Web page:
Note, however, that the P/E ratio is still closer to 20 than to 10 and higher than the post-WWII average of 15 that prevailed before the boom. If the stock market is to improve, earnings per share or the P/E - or both – will have to rise. How likely is that?

The financial crisis may or may not be over, but the damage done to the economy by the housing bust is not over. It seems that most days carry another report of housing’s woes. Home prices have a ways to fall. There are also more reports of the automobile industry’s difficulties. It’s hard to see how the economy can go north if housing and autos continue south.

Maybe the federal government’s economic-stimulus package and the Federal Reserve’s low interest rates can work wonders. Maybe….

Meanwhile, if the economy remains in the doldrums, why should earnings or investor enthusiasm – as measured by the P/E - improve? And without their improvement, the stock market can’t climb.

The events of the past week give little cause for optimism.

(The chart was taken from [Click on Seminars and then Charts.] Go there for additional charts on the economy and a list of Economic Indicators.)

© 2008 Michael B. Lehmann

Thursday, May 22, 2008

The Industrial Sector


Today the Office of Federal Housing Enterprise Oversight issued a press release ( that began:

“U.S. home prices fell in the first quarter of 2008 …… This decline...... is the largest quarterly price decline on record. Over the past year …….. This is the largest decline in the purchase only index’s 17-year history.”

Housing and financial markets have captured most of our attention lately. What about the industrial economy?

Residential construction affects it. Lumber and other building materials, furnaces, air conditioners and water heaters, kitchen and laundry appliance, carpets, furniture and furnishings are all manufactured goods whose health derives from building. Now’s not a good time for these industries.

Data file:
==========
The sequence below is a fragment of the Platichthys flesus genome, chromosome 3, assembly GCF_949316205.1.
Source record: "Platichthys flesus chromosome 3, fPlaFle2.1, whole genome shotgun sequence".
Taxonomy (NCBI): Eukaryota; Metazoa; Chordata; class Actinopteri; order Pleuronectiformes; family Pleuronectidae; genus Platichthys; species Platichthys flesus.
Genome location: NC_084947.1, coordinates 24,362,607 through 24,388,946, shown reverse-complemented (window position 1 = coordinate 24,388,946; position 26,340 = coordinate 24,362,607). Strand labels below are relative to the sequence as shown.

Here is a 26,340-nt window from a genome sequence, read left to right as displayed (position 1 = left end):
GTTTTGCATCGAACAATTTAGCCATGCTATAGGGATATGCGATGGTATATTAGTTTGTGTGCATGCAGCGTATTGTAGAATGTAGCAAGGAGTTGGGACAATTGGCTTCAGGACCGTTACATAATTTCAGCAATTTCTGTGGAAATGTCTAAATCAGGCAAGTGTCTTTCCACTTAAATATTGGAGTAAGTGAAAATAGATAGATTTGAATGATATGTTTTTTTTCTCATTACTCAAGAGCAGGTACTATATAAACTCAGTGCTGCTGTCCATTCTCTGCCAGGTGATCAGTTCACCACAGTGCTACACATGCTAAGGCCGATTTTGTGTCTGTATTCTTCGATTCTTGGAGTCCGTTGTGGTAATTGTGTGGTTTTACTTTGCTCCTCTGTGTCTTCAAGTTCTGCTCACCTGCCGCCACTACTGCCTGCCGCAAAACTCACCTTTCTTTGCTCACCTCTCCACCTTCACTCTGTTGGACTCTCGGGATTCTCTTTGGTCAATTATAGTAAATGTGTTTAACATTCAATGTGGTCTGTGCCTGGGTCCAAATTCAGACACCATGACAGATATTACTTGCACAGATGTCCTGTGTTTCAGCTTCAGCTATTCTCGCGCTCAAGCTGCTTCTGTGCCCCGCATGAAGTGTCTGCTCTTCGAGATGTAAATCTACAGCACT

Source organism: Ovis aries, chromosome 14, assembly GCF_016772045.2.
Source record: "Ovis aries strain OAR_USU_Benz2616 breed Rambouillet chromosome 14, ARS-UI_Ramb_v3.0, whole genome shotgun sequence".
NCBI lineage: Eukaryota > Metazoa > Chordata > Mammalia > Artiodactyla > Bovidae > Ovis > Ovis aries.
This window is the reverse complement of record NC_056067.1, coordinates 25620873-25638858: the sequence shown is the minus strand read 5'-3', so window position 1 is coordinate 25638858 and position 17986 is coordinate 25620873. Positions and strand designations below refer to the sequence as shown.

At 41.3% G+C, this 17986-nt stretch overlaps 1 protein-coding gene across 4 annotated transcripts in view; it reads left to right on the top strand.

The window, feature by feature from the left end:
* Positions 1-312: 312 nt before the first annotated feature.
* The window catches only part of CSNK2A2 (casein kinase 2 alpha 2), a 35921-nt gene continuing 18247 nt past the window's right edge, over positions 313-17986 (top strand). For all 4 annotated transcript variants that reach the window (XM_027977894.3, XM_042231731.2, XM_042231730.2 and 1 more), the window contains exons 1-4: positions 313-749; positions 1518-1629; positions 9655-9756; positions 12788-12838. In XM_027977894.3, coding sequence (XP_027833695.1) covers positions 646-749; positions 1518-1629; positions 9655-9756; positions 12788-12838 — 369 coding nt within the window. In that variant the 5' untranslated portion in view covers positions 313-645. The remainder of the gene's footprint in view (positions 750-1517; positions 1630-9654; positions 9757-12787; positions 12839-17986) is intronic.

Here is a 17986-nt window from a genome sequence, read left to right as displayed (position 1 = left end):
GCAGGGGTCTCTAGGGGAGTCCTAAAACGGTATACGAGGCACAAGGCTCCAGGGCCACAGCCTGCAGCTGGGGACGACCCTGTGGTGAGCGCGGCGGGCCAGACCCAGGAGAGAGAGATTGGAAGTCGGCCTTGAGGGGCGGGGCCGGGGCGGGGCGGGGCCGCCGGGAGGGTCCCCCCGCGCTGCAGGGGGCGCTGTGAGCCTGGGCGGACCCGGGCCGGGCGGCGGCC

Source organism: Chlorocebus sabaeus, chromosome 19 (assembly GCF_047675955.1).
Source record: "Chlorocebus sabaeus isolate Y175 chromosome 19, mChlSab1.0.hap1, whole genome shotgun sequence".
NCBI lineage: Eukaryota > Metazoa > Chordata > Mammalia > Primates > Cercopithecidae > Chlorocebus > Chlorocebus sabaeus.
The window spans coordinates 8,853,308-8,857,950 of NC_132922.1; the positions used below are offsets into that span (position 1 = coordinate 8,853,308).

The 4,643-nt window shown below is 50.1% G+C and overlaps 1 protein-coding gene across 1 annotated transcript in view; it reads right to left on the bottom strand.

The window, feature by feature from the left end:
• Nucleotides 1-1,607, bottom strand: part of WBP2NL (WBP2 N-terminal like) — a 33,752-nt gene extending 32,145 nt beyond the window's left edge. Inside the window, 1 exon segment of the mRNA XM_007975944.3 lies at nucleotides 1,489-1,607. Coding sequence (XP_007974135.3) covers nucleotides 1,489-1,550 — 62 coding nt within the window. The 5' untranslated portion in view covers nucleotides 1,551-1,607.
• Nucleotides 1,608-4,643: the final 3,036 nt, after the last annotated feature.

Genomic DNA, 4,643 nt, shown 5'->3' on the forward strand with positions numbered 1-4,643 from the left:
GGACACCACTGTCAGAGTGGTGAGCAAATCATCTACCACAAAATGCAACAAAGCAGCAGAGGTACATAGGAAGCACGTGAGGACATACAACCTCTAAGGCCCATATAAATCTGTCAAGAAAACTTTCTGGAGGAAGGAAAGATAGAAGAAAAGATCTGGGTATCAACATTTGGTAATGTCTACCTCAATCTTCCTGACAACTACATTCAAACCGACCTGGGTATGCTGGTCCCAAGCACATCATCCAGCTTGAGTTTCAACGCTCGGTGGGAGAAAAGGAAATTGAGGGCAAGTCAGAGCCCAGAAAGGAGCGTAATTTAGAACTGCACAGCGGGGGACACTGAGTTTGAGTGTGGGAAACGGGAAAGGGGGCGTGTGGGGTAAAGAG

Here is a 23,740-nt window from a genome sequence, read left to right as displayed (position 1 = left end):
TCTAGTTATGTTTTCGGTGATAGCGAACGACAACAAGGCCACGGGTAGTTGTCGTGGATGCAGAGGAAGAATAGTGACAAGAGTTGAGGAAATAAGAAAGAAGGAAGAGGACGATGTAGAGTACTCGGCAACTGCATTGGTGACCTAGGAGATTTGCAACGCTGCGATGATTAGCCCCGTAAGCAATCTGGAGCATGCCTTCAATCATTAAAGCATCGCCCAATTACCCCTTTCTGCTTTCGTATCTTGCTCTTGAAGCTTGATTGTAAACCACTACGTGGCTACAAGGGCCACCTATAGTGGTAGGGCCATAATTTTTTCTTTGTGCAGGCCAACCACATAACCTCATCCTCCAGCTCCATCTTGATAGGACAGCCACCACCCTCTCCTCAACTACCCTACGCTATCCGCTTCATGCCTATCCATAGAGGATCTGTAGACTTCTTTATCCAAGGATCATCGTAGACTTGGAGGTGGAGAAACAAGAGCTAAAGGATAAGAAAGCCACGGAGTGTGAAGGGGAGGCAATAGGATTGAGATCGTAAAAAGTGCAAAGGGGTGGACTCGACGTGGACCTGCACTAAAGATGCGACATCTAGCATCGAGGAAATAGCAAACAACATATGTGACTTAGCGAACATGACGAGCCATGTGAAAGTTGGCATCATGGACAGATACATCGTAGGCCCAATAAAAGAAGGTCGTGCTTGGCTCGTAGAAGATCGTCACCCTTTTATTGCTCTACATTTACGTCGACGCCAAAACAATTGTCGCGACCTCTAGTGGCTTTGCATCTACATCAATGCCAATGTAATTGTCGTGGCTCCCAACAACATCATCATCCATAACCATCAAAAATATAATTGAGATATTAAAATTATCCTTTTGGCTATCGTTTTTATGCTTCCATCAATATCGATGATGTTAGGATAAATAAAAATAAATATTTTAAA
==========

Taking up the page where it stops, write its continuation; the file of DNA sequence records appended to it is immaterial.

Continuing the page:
But automobile sales also play an important manufacturing role. Think of all the steel, glass, upholstery, rubber tires and fuzzy dice that depend on motor-vehicle purchases. How is the passenger-car industry doing?

Here are the latest new-vehicle sales figures in millions from the Department of Commerce at a seasonally adjusted annual rate.



You can see the slippage begin with the start of the new year.

Put those figures in perspective by updating the chart below in your mind’s eye.

New-Vehicle Sales

(Click on chart to enlarge)

Recessions shaded

We were averaging around 16 or 17 million new-vehicle sales annually until recently. April 2008 was 14.4 million and the trend is downward.

What impact has this had on industry? Here are figures, provided by the Federal Reserve, that answer the following question, “What is the current level of industrial output expressed as a percentage of the maximum?”



Use those numbers to bring the chart below up to date.

Capacity Utilization

(Click on chart to enlarge)

Recessions shaded

Capacity utilization was hovering around 82%. It’s now below 80%.

If residential construction and new-vehicle sales continue to falter, the industrial economy will, too.

That casts doubt on the notion that the second half of 2008 is due for a bounce.

(The charts were taken from [Click on Seminars and then Charts.] Go there for additional charts on the economy and a list of Economic Indicators.)

© 2008 Michael B. Lehmann

Wednesday, May 21, 2008

The Fed’s Forecast


The Federal Reserve today released the April 29-30 meeting minutes of its Federal Open Market Committee ( , which sets the federal-funds rate at which banks lend reserves to one another. The Fed also released the forecast that accompanied the meeting. That was enough to clinch a brutal day on Wall Street.

Begin with the Fed’s synopsis of current conditions: